The most illuminating comparison is with The Ghost Writer, another Polanski film which is also at heart an old-fashioned thriller. Both Polanski and Scorsese are fantastic visual artists, who know how to use colour and music both thematically and symbolically, and who can achieve a real sense of thrill whatever the subject or situation. But The Ghost Writer is the superior film because it is much more certain of its own purpose and identity, not just in terms of its politics but as a piece of genre filmmaking. The Ghost Writer is so constantly aware of what it wants to be, and of the manner in which it wants to achieve that, that even when aspects like the final twist don't quite work, it still feels reasonably sure-footed.Shutter Island, for all its knowing ripeness and unapologetic B-movie trappings, can't quite make up its mind how serious it wants to take itself. For its first half hour, where the dialogue is expository to the point of being parody, you are expecting a kind of knowingly cheesy film in the manner of High Anxiety. But as the various plot twists start to unfold, including some very graphic dream sequences involving murdered children and the Holocaust, we begin to feel like the film is wanting to carry more weight that its setup seems to allow.

To its credit, most of Shutter Island does hold together rather well. The dream sequences involving Teddy Daniels' wife and children are beautifully done; seeing his wife turn slowly to ashes as the house burns is very striking. And taken purely as a thriller, it is an exciting romp with a series of plot points which fit together while throwing us off. The scenes of Leonardo DiCaprio wandering along dark corridors by match-light are like the action sequences in The Time Machine married to the haunted house traditions of The Haunting or Alien.On the other hand, as many reviews have pointed out, the final reveal involving Teddy's true identity is somewhat disappointing. It's not that the twist comes out of nowhere and makes no sense, nor conversely that we could see bits of it coming a mile off. The disappointment comes from the fact that we have to definitively settle for one version of events over another; once we leave the lighthouse, the sense of threat has largely gone. It would have been braver and more effective to have left the audience hanging, to decide for themselves whether Teddy was real or not. There is not the same level of ambiguity as in The Shining, or Inception, or indeed Mulholland Drive. But it would have satisfied both the conventions of the genre and created enough debate for a couple of water-cooler moments.The performances in Shutter Island are as ripe and enjoyable as the material. DiCaprio may have assumed Robert DeNiro's mantle as Scorsese's actor of choice, but his performances have been much more larger-than-life than his predecessor. While his Howard Hughes in The Aviator occasionally drifted into pastiche, here he is in full-on scenery-chewing mode, playing up every emotion and being constantly on edge. Ben Kingsley and Max von Sydow are clearly enjoying themselves, revelling in the chance to play with the material and send up their earlier, 'serious' selves. And Mark Ruffalo is also solid, even if his role does become more of a cipher as things play out.Shutter Island is ultimately a good fun thriller which is a great deal more stimulating than Quentin Tarantino's efforts at B-movie homage. It's not a 'serious' or 'proper' Scorsese work both by design and execution, but it is slightly hamstrung by its occasional desire to take itself a bit too seriously for the circumstances. In all it's an enjoyable, atmospheric work crammed with enough suspense for thriller fans, enough references for film geeks, and just about enough entertainment for the rest of us.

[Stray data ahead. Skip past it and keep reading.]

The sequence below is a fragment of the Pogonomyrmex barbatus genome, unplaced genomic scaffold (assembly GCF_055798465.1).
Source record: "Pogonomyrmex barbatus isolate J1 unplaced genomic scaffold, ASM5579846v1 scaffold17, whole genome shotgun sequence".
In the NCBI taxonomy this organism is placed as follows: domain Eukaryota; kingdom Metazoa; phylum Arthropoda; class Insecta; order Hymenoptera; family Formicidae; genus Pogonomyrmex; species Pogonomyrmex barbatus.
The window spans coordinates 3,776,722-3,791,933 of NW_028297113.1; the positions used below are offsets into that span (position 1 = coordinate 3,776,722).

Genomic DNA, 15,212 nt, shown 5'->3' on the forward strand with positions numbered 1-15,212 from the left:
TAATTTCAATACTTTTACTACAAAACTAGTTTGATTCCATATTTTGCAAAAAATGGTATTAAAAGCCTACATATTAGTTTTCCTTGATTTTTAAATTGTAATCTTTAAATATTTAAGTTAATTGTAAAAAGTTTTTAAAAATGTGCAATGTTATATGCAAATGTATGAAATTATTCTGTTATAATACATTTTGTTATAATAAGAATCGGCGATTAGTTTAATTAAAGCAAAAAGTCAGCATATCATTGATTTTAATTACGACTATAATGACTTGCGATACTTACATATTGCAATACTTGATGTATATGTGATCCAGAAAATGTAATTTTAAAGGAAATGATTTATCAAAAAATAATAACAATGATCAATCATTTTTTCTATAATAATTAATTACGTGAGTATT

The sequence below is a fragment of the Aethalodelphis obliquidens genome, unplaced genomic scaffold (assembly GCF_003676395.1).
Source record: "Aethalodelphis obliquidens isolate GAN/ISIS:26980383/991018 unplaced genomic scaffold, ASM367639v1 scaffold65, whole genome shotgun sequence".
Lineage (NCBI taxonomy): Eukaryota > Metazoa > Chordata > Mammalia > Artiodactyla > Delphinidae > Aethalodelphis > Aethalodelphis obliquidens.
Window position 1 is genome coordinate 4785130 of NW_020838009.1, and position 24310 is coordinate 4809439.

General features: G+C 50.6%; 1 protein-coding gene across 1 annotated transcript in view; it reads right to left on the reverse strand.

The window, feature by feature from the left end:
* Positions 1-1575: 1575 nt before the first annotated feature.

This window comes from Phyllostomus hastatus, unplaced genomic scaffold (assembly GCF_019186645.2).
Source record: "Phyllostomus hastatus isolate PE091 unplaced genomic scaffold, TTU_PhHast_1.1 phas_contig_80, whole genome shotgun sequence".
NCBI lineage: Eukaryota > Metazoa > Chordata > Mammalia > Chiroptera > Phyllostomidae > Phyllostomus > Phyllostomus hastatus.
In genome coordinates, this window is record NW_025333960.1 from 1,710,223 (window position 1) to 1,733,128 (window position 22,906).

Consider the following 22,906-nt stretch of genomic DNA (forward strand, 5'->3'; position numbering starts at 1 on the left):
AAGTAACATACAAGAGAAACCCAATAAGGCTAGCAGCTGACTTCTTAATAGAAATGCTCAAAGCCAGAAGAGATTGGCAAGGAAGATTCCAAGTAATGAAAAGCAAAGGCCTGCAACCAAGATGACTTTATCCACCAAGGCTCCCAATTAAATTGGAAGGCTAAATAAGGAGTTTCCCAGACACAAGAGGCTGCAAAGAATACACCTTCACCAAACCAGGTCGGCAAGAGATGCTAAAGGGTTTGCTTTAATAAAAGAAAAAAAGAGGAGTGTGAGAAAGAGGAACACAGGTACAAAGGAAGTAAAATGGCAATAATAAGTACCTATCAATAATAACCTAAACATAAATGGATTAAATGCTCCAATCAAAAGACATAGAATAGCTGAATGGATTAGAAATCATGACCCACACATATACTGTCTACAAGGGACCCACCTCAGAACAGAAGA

Rating: 3.5/5

Verdict: Cheesy, romping and ultimately good fun